Letter: Pressure to 'choose' abortion

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The Independent Online
Sir: For the last 150 years pain during surgery has been prevented by anaesthesia.

The foetus is technically a "deep compartment". In other words, it takes a little longer for anaesthetic drugs to reach effective concentrations in the foetal brain than in the woman's. However, they do diffuse across the placenta and will reach equilibrium. Leaving aside the question of whether there is anything in a foetus's head that can experience pain in a meaningful sense at 10-12 weeks, the nerves involved are in no condition to do so while the woman is anaesthetised.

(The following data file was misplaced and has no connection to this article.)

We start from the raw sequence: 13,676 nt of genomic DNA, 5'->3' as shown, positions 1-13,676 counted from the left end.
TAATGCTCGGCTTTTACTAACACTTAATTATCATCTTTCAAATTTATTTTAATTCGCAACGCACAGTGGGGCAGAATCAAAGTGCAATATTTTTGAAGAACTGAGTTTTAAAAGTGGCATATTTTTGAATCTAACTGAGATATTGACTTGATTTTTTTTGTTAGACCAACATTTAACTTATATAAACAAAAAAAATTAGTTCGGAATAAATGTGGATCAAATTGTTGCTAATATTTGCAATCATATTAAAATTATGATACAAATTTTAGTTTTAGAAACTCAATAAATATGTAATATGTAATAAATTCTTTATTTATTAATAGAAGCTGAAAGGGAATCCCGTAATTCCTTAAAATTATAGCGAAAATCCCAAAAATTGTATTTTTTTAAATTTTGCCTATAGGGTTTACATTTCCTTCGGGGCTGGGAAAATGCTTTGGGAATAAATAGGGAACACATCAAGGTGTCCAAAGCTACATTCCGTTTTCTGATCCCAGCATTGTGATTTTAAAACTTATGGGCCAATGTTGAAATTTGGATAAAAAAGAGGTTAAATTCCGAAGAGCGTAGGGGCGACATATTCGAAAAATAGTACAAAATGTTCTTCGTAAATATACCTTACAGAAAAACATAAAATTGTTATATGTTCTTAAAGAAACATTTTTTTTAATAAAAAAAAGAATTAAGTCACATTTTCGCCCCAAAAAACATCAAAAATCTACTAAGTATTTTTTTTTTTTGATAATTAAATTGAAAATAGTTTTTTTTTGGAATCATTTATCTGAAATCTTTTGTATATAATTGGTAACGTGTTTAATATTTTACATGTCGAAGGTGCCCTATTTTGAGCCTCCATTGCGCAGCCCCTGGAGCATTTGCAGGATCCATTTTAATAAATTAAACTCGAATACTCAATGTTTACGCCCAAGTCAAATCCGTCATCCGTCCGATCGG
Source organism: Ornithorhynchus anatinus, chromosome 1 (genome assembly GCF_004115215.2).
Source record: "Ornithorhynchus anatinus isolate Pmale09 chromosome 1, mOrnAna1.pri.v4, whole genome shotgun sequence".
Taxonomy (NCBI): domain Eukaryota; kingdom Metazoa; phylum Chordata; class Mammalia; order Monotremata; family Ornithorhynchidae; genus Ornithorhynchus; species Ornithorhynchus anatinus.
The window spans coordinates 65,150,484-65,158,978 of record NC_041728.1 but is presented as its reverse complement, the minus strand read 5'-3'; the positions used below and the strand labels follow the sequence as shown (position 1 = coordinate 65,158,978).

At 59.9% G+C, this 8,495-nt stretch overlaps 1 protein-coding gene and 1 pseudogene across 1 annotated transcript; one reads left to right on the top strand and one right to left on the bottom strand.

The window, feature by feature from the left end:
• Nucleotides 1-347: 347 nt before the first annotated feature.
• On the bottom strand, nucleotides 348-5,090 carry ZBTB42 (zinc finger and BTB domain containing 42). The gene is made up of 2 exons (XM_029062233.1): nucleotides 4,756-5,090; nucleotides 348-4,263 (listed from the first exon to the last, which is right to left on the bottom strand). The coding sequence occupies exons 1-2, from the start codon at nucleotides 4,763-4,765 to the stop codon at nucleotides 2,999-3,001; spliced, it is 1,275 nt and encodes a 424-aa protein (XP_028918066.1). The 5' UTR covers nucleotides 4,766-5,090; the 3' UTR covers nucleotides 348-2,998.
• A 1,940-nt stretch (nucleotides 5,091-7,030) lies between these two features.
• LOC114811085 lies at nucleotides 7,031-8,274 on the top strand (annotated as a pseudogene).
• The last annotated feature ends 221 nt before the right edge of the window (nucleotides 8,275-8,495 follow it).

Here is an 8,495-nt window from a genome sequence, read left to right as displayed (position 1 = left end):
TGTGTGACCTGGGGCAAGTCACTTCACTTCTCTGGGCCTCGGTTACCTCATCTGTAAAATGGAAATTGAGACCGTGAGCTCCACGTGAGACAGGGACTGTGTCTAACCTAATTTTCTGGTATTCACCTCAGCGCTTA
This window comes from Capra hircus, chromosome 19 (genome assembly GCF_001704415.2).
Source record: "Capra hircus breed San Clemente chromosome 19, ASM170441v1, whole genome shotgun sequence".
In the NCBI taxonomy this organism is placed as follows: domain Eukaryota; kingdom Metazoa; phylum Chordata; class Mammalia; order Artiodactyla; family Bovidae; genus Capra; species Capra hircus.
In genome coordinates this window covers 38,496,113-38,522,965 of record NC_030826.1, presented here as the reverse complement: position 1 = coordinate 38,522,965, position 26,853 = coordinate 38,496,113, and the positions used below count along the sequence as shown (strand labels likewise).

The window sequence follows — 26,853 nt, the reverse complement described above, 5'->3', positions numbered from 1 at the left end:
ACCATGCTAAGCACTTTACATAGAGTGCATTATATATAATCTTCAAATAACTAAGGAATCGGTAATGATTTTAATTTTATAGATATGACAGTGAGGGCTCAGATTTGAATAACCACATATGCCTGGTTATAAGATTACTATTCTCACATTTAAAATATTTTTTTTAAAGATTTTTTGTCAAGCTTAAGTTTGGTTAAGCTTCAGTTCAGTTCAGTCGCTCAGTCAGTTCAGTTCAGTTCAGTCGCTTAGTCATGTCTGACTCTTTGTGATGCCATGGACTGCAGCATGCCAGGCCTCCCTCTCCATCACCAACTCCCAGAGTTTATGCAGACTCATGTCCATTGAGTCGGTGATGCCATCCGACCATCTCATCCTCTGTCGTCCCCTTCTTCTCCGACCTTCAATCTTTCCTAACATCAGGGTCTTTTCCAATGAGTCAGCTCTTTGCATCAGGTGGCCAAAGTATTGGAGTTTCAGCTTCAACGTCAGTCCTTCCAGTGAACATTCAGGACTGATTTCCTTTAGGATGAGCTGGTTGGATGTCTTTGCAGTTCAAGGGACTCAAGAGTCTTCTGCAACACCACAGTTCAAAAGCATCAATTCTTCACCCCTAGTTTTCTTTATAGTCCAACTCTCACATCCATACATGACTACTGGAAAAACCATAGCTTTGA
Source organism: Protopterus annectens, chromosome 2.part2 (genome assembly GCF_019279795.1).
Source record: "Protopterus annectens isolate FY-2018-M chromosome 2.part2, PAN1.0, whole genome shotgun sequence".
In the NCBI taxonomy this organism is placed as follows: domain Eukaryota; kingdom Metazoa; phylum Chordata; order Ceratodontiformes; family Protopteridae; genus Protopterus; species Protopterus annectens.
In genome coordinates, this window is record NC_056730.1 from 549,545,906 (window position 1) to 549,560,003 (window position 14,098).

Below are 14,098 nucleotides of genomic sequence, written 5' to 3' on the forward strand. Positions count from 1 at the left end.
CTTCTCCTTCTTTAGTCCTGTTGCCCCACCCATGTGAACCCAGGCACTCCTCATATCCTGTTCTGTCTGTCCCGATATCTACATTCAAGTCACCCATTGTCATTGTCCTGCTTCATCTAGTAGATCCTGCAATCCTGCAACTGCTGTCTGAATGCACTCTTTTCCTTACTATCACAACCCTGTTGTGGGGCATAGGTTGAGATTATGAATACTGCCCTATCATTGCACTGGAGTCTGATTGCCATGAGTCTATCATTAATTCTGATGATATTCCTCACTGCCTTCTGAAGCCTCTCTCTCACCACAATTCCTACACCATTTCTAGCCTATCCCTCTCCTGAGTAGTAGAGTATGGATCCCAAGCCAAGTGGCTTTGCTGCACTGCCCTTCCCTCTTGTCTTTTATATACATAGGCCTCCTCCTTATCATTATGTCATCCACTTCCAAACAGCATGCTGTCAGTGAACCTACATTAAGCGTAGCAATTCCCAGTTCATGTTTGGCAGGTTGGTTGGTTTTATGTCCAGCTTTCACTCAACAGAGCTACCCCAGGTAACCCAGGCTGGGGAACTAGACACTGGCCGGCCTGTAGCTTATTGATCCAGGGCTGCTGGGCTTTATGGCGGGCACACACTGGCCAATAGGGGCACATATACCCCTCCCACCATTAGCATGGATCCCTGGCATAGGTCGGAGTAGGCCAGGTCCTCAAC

Abortion is not a decision lightly reached or an operation lightly carried out, but to dwell on legendary (that is, half historical and half imaginary) horrors neither advances the argument nor lends credibility to the moral stance of absolutists against abortion.

As for a time-expired frozen embryo, there is too much fuss about something with fewer cells than an ant, and no neurones at all.

A K MIDGLEY

GP, lately anaesthetic registrar

Exeter

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